By Michael Guthrie
Community Care’s recent caseloads survey has highlighted the very real concerns about the increasing workloads of many social workers.
But what does this mean for the regulation of individuals who are concerned that their workload is putting vulnerable service users at risk or fear they could be hauled in front of the HCPC for making a mistake?
The first thing to recognise is that the vast majority of social workers in England are dedicated individuals often undertaking difficult jobs. They play an important role in society and the vast majority are practising within the HCPC’s standards.
As with all the professions on our register, the number of professionals subject to the fitness to practise process is small.
In 2013/14 just 1.22% of the profession was subject to concerns. The majority of these cases (76% in 2013/14) relate to conduct rather than competence, typically including boundary violations, dishonesty, theft, poor record keeping, poor communications or poor clinical skills.
The fitness to practise process is not designed to be punitive nor is it there to punish people for mistakes. It is about public protection and ensuring that individuals who pose a serious risk to themselves or the public are prevented from causing further harm.
We recognise that people sometimes make mistakes or have a one-off instance of unprofessional conduct or behaviour. This does not mean that we will pursue every isolated or minor mistake but if a professional is found to fall below our standards, we will take action.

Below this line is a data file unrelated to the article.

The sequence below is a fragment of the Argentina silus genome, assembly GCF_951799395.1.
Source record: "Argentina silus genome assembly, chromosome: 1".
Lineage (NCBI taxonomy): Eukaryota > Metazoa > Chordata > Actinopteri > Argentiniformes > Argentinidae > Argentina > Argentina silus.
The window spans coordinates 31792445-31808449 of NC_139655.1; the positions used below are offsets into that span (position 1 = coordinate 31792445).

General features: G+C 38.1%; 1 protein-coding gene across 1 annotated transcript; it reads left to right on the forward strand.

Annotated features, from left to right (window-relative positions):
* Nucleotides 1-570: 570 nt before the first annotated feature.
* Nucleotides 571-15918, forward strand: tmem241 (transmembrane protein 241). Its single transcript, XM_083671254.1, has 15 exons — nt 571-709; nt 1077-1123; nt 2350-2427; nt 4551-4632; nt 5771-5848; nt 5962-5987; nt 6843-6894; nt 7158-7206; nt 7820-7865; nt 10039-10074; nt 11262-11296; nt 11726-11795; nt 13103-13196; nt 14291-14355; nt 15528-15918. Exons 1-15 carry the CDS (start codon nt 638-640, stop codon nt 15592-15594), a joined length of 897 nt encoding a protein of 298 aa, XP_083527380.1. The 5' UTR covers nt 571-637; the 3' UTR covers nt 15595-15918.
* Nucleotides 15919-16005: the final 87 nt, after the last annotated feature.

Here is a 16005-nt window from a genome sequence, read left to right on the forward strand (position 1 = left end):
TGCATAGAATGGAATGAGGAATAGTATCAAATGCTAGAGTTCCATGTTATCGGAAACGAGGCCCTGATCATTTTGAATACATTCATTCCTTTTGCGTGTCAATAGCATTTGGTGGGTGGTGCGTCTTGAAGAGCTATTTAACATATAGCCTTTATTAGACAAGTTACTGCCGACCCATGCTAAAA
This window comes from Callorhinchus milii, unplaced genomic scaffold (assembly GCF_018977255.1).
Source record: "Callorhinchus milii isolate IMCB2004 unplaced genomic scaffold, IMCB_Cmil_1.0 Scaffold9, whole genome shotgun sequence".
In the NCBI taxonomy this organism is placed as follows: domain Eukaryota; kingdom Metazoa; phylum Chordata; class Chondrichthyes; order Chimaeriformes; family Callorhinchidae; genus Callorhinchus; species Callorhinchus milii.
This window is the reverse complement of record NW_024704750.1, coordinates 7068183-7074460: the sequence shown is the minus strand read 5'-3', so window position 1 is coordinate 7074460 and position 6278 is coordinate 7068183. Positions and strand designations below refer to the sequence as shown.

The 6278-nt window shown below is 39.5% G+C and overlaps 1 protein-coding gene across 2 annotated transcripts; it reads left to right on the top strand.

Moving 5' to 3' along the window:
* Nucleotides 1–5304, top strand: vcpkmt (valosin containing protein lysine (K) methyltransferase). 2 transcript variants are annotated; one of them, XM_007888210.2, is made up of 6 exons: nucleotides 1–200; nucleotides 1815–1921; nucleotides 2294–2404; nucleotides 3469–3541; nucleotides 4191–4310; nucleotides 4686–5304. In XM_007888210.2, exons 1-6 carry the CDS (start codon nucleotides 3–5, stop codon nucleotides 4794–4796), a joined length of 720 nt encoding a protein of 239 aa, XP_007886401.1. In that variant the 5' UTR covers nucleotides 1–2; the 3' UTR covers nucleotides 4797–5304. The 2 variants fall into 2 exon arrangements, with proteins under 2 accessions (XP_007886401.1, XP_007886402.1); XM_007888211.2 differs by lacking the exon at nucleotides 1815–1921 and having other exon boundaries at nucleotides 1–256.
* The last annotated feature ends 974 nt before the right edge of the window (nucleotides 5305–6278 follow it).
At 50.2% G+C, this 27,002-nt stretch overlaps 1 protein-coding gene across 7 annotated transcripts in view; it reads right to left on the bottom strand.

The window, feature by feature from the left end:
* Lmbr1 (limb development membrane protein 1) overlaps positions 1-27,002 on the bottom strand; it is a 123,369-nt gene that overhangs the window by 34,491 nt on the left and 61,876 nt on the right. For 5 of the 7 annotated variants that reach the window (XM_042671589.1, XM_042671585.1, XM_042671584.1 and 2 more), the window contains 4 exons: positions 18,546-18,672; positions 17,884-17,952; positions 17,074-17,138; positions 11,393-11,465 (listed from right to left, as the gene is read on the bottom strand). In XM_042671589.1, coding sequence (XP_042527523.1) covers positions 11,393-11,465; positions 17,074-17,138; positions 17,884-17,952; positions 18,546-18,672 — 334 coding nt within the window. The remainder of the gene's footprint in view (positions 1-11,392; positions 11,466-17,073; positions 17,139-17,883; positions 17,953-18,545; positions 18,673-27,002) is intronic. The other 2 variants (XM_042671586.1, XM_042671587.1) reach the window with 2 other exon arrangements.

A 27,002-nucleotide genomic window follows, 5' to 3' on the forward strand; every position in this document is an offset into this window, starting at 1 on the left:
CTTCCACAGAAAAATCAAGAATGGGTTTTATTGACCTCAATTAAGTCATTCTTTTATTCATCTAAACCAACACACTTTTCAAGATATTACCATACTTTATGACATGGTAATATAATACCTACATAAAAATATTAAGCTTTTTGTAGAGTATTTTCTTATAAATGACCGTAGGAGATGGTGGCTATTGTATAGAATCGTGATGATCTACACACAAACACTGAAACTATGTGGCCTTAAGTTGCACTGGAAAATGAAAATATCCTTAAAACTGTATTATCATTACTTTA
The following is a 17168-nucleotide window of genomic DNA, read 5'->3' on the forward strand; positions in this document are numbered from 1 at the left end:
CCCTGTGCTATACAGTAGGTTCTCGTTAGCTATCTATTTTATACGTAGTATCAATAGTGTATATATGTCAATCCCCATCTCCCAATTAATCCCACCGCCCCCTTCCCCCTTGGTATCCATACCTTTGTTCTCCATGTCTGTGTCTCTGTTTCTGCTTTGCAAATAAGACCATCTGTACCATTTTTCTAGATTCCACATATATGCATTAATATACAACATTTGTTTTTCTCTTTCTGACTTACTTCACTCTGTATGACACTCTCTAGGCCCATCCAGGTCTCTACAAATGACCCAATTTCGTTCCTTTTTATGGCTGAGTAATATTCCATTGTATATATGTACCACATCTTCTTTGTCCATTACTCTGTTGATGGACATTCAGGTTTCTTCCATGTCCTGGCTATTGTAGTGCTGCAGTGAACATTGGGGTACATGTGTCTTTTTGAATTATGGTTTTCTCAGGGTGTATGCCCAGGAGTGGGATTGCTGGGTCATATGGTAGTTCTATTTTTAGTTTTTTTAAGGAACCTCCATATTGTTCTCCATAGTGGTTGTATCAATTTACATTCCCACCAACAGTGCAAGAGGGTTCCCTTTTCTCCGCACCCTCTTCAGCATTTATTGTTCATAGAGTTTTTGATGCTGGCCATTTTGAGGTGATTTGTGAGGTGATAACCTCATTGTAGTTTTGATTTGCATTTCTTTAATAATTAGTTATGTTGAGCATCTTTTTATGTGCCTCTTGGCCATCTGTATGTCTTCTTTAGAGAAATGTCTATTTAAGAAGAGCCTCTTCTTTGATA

In respect of caseloads, the process is also not about making individual registrants responsible for the policies, actions or omissions of their employers.
Best interests of service users
If you make informed, reasonable and professional judgements about your practice, with the best interests of your service users as your prime concern, and you can justify your decisions if you are asked to, it is very unlikely that you will not meet our standards.
As a registrant, you must act in the best interests of your service users so it is important that you know how to raise and escalate your concerns.
We are often contacted by registrants asking us for advice on raising concerns about a policy or someone’s behaviour in the workplace. While we cannot offer specific advice for every situation our standards are clear that you must act immediately if you become aware of a situation where a service user is placed in danger or take appropriate action to protect them.
You should raise concerns internally with your manager or employer first. This is because your concerns may be able to be addressed at a local level. If for any reason you cannot do that, or your concerns have not been addressed in a timely way, you should escalate to a higher management level.
Where possible, act in accordance with your employer’s whistleblowing policy. If you’re unsure about what to do there are other possible sources of help including colleagues, your manager, your employer, the human resources department for your organisation, your professional body or association or Public Concern at Work.
In the unlikely event you find yourself subject to a complaint our panels will consider a range of mitigating circumstances including employer environment.
Employers have a responsibility to support employees and ensure that they have adequate supervision and safe caseloads, something that is articulated in the standards for employers of social workers.
It is also important that employers and others understand the HCPC’s role and function, which is to ensure public trust and confidence in the professions we regulate. We provide a range of information for employers to ensure they understand the fitness to practise process and what the HCPC requires as a statutory regulator.
Michael Guthrie is the director of policy and standards at the HCPC